Announcement

Collapse
No announcement yet.

How To Use A Rotary Table For Advanced Contouring?

Collapse
X
 
  • Filter
  • Time
  • Show
Clear All
new posts

  • How To Use A Rotary Table For Advanced Contouring?

    Are there any books or videos that teach you how to use a rotary table for advanced contouring?

  • #2
    If you're reffering to using it to blend radii on different centres you need an X-Y table mounted on top of the rotary table. Otherwise it means re-centreing for each arc centre (Substitue centER if in the US of)

    Regards Ian.

    PS Just remembered, easy way is CNC.
    You might not like what I say,but that doesn't mean I'm wrong.

    Comment


    • #3
      I'm reffering to mounting a rotary table on a knee mill. I need to be able to cut complex profiles without using a CNC. Before CNC I'm sure this was done with a rotary table mounted on a knee mill.

      Comment


      • #4
        Some can be done with a top slide rotary table, but generally not with a standard rotary table, at least not without some painful setup efforts. Other options include accessories like my my Volstro rotary head attachment. I've managed to do some rather interesting stuff with it that I don't think could have been done (easily) otherwise, though it's still fiddly and requires a fairly light touch. There is also the REAL rotary heads like the K&T, and the "Cherying Heads", universal tables, coupled drives, and other various accessories. The rotary table can do a lot of useful work, but in typical/basic form does not lend itself to "advanced contouring".

        For most HSMs with only "aesthetic" requirements in this area, I think the main course is to do the layout and then cut to the line (perhaps using a rotary table to align with a convenient axis), and then file for final contour. In fact, file work was an important part of die and mold making "back in the day" (at least when I worked as a draftsman on extrusion die tooling), probably still is...
        Russ
        Master Floor Sweeper

        Comment


        • #5
          Sorry Neil, I assumed you'd already mounted the rotary table on the B/P first. OK, from there you THEN mount a co-ordinate (X-Y) table centrally ON TOP of the rotary table.

          Clamp the rotary table centrally L to R and F to B on the topslide, and move the slides so that the R/T is centred under the spindle.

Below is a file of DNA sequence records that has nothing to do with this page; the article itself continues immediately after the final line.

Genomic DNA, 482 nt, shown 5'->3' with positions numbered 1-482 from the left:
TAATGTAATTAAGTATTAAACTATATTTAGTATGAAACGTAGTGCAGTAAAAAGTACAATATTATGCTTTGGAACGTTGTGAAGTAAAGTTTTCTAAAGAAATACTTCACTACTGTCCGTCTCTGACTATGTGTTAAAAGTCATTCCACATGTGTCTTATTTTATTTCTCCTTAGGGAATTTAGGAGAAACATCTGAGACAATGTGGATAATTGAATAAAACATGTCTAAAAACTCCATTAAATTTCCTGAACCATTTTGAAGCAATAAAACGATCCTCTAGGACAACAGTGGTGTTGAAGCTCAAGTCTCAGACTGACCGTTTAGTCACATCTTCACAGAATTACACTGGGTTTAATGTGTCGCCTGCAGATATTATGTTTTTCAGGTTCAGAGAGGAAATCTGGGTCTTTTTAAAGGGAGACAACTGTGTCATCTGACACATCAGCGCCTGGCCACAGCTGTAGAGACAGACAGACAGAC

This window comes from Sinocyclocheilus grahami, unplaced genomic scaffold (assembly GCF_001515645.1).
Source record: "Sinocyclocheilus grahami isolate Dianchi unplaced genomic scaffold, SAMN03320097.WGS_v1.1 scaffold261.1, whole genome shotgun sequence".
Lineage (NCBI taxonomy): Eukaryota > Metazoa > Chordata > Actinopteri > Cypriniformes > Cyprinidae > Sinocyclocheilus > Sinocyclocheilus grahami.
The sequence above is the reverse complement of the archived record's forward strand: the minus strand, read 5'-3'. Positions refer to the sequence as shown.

Clamp the X-Y table centrally on the rotary table.

          By clamping anything to the top of the X-Y table and centreing any hole position under the spindle using the X-Y slides, you can machine blend arcs by rotating the R/T handle.

          If you only want to drill holes at pitch centres, you move the topslide and crossslide.

          Regards Ian.
          You might not like what I say,but that doesn't mean I'm wrong.

          Comment


          • #6
            Originally posted by BadDog
            Some can be done with a top slide rotary table, but generally not with a standard rotary table, at least not without some painful setup efforts. Other options include accessories like my my Volstro rotary head attachment. I've managed to do some rather interesting stuff with it that I don't think could have been done (easily) otherwise, though it's still fiddly and requires a fairly light touch. There is also the REAL rotary heads like the K&T, and the "Cherying Heads", universal tables, coupled drives, and other various accessories. The rotary table can do a lot of useful work, but in typical/basic form does not lend itself to "advanced contouring".
            Is there a book or video that shows how to mill complex profiles with a top slide rotary table or even with a Volstro rotary head? I imagine that one would draw a picture of the contour with numbers to position to written in ahead of time to mill to?

            Comment


            • #7
              Ian, are you aware of any book or video that teaches how to mill profile/contours with the type of set up you described?

              Comment


              • #8
                I know of no book or video, but would love to see one. I've generally sussed it out on my own for the most part. I've got a Volstro manual with what amounts to a "teaser" in a handful of very basic suggestions. The sales brochure is actually more enlightening in that it shows some interesting things that can theoretically be made with it, and then I kinda reverse engineered/figured from that.